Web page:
From main line media reporting, it almost seems like some “shocking development” that the same forces which defeated the Houston Equal Rights Ordinance would now turn their ire upon the city of Dallas. But to Texas Leftist or anyone that has closely followed the U.S. Pastor Council(aka the Houston Area Pastor Council or the Texas Pastor Council), this move was just a matter of time. Hold on to your seats North Texas, and get ready for some heinous lies to come your way.
And here are some posts of interest from other Texas blogs:
That onslaught of lawsuits mentioned earlier this week?? Well here it comes, right on schedule.
Equality opponents really are throwing yet another lawsuit into the mix, even after they achieved their long-fought goal of getting the Houston Equal Rights Ordinance placed on the November ballot. As Katherine Driessen of the Houston Chronicle reports, this time their anger stems from the chosen ballot language…
Equal rights ordinance opponents on Friday sued Mayor Annise Parker for the second time this week, challenging the ballot language that will go to voters in November.
At issue is whether the ballot item should ask voters if they favor repealing the law or not, or if they support implementing the law or not. City Council approved sending the equal rights ordinance to voters on Wednesday, under order from the Texas Supreme Court to either repeal the law or affirm it and place it on the November ballot.
Then, City Council tackled the ballot language. Attorney Andy Taylor, who represents the opponents, told City Council he believed City Charter does not allow for a suspended ordinance — the law has been tabled, under court order — to be voted on by repeal.
The current ballot language asks “shall the city of Houston repeal the Equal Rights Ordinance” — so a supporter of the law would vote against it, and an opponent would vote in favor. In a press release, Taylor said the “Mayor decided to play games with the language in an effort to confuse voters on the effect of a ‘Yes’ or ‘No’ vote.”
Taylor has submitted an emergency mandamus relief request to the Texas Supreme Court. In order to meet a late August deadline for ballot items, City Council has only one meeting left to re-vote on the language if ordered to do so.
Mayor Annise Parker did not respond to a request for comment but on the Houston Matters radio show Friday afternoon she said the lawsuit lacked merit. The language, she noted, was taken from a repeal referendum petition opponents submitted last summer.
At issue is careful semantics that are embedded into the Houston City Charter. On Wednesday, City Council approved the following language, based on the repeal petition’s original request…
“Shall the City of Houston repeal the Houston Equal Rights Ordinance, Ord. No. 2014-530, which prohibits discrimination in city employment and city services, city contracts, public accommodations, private employment, and housing based on an individual’s sex, race, color, ethnicity, national origin, age, familial status, marital status, military status, religion, disability, sexual orientation, genetic information, gender identity, or pregnancy?”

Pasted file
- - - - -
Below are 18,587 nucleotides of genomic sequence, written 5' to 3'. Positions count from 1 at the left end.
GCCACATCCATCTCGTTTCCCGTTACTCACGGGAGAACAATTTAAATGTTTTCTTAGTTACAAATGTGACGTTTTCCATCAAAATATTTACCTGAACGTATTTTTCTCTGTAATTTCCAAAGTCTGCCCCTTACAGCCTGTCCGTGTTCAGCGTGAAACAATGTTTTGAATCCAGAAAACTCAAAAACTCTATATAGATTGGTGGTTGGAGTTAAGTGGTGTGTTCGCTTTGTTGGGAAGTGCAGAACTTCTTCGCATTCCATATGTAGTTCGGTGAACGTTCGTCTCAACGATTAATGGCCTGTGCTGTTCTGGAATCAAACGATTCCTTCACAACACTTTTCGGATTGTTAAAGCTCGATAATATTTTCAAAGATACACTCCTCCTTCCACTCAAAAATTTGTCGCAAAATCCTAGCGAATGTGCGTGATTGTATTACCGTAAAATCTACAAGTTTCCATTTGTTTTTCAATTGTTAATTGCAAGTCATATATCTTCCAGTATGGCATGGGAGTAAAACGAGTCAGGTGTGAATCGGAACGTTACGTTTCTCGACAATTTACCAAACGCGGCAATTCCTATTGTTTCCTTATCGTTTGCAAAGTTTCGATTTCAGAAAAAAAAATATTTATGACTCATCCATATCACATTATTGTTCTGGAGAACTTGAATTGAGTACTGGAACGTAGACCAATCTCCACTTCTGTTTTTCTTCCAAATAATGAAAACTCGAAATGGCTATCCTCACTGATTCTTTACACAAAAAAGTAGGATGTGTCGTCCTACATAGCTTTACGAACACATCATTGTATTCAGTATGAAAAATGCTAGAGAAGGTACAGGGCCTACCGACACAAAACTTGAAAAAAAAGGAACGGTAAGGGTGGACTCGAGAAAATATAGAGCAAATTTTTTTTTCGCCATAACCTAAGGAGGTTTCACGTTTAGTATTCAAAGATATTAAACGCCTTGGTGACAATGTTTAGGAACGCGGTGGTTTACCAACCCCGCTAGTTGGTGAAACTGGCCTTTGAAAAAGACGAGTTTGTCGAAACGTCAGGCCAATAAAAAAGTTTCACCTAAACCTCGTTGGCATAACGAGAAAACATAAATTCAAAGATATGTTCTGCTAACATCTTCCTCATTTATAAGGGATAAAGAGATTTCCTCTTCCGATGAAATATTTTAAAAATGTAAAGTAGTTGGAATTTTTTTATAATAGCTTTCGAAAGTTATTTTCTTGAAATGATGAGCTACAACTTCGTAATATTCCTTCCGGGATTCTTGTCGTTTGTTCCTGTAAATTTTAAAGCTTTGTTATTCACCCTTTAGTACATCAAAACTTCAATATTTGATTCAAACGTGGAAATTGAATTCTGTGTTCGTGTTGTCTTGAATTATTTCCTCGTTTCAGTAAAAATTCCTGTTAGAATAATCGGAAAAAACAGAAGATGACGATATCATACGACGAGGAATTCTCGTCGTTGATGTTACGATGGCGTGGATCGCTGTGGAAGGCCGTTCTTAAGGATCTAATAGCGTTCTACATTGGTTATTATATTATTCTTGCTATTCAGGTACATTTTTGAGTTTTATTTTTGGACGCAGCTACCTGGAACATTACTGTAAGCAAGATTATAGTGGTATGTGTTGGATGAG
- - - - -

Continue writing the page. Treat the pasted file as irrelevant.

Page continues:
But plaintiffs filed the latest lawsuit because they contend the chosen ballot language does not satisfy rules set by Charter Article VII-b., Section 3. Here is an excerpt of that…
…Immediately upon the filing of such petition the City Secretary shall do all things required by section 2(b) of this Article. Thereupon the Council shall immediately reconsider such ordinance or resolution and, if it does not entirely repeal the same, shall submit it to popular vote at the next city general election, or the Council may, in its discretion, call a special election for that purpose; and such ordinance or resolution shall not take effect unless a majority of the qualified voters voting thereon at such election shall vote in favor thereof.
In agreement with the Charter, the ordinance has been submitted immediately for reconsideration, and for popular vote. But while the Charter does say that a vote must be in favor, it does not specify clearly if all votes must be in favor of the ordinance, or in favor of repeal.
On this point, there was vigorous disagreement even among the Council table. C.O. Bradford, who supports the Houston Equal Rights Ordinance, sided with the plaintiffs on the ballot language, warning that it left City officials open for such a lawsuit as filed today.
So there you have the legal wrangling, but here’s the real reason that HERO opponents (A.K.A. the Houston Area Pastor Council/ Texas Pastor Council/ US Pastor Council) want ballot language for a vote in favor of the ordinance. The entirety of their campaign has already been constructed around their side voting against the ordinance. Remember the original slogan they employed was “NO Unequal Rights”